He placed the rabbit on top of the stone wall and clambered over. Fortunately, it was a full moon and he felt his way to the large wooden shed with it metal grill. He peered inside, catching the faint outline of the other rabbits asleep in the corner. He moved his hand to the latch, twisted it and pulled the bar to one side. He took the rabbit from the wall and placed it in the opposite corner cleaning up the debris on the floor and placing it in a plastic bag.
Soon he was home and slumped in the kitchen exhausted.
‘Everything alright?’ asked Susan.
‘You’re mad. You know that. Completely mad.’
Over the next few days, they waited anxiously for the telltale knock on the door. Each time the doorbell rang or they heard the latch click on the garden gate, they would jump up and stand rigid, staring at each other.
Would it be Endeshaw in a wild rage? Would the police be called and poor Paddy led of to a certain death? Or would he resort to violence? After all, Endeshaw was renowned for his skill with a shotgun. But the knock never came.
They became reclusive, avoiding the village pub and shops and only venturing out when necessary. They shopped in the next town and busied themselves with all manner of household chores. She even took time off from work, claiming sickness.
A month of solitude took its toll and he eventually confronted her.
’This is bloody ridiculous,’ he said. ‘We’re becoming like bloody hermits, we’ll just have to face the music.’
Susan stared at him.
‘Come on,’ he said, ‘Were going out.’
‘Where to?’ said Susan.
‘To the local. That’s where he drinks, doesn’t he?
‘We can’t George. Please. Think of poor Paddy.’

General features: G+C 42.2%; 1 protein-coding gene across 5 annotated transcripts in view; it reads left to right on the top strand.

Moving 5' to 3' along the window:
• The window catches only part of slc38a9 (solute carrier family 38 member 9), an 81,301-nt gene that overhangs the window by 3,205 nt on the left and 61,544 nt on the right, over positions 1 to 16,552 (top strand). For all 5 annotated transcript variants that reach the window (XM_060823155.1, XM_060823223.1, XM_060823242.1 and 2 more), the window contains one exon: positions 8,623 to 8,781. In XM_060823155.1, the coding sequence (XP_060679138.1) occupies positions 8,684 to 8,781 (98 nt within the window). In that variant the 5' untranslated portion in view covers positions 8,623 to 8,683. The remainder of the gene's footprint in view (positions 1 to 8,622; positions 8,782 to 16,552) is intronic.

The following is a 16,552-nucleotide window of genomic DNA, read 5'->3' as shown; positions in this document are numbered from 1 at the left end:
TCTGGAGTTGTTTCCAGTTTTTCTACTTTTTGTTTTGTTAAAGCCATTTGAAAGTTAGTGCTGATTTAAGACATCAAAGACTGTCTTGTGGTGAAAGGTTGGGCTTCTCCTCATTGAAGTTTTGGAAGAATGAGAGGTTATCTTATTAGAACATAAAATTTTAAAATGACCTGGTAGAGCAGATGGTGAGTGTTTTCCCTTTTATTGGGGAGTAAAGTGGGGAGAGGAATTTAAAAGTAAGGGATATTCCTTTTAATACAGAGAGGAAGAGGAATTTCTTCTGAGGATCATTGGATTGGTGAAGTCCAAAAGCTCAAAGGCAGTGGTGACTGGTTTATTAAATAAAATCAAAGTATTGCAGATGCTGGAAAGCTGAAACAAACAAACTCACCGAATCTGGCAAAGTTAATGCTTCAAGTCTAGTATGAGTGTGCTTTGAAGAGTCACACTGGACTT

‘If we go on like this, Paddy won’t be the first to go,’ he snarled.
They walked nervously towards the small thatched pub adjoining the village church. It was getting towards 10.30 and they knew that Endeshaw would be tucked into his favourite corner surrounded by his farming cronies. They entered and moved towards the bar.
‘Two large whiskeys, please. Famous Grouse if you have it.’
’Hello,’ said the landlord, ‘Haven’t seen you in ages. You alright? Thought you were ill or somert.’
‘No,’ he answered hesitantly, ‘Just very busy.’
They gulped down their drinks, relaxing a little as the warm, brown liquid seeped down to their stomachs.
‘Two more, please, doubles.’
‘You celebrating or somert?”
‘No, just tired.’
They were just raising their glasses, when they heard the telltale laugh of Endeshaw. For a small, squat man he had an unusual high-pitched laugh, a bit like a cockatoo.
‘Old Bert’s got his cronies in again. Keep that bloody noise down, will yer or I’ll throw the lot of yer out?’
Endeshaw rose and moved slowly towards the bar, his tankard in his hand. He was somewhat drunk and swayed from side to side. He moved towards them and slammed his tankard on the bar.
‘Fill her up, will yer?’
He turned and looked them.
‘Well, if it’s not Mr. and. Mrs…. Scuse me but I’ve forgotten yer names. Not seen you in a long while. What have yer bin up to? Not seen that bloody dog of yers either.’
‘Mr. Endeshaw, I’ve been meaning to talk to you about that.’
‘Bert, call me Bert.”
‘Well, it’s like this. Our dog is a little mischievous, as you know. It’s not that he’s dangerous but he is somewhat wild. Well, you see the rabbit………’
‘Yes.’ he said, ‘the rabbit. I’ve been meaning to talk to you abart that.’
‘Yes, well you see,’ said George.
‘Hey, you’d better keep that dog of yers on a lead!’
‘I know. That’s what I’ve been meaning to talk to you about.’
’No,’ he said, wrapping his arms around both their shoulders and whispering.
‘There’s some bloody funny people around here and no animals safe.’
‘I know. You see, our dog… ”
‘Yer erd wot appened to my prize rabbit?’
’Yes, I mean no,’ stuttered Susan.
‘Well, let me tell yer. Bloody rabbit dies some weeks ago. Well, I were quite attached to it and buries it next to that oak tree int’ field behind mi ouse.’
They stared at him in disbelief. He stopped and slurped down his drink.
‘And tha knows wot appens?’
George and Susan stared at him horror-struck.
‘Well, some bugger digs it up an puts it back int’ cage.
‘Aye an that’s not all. Guess what?’
‘They bloody well washed, shampooed and blow dried it before putting it back.’
© Graham Walker 2012
Photo courtesy of everyonespictures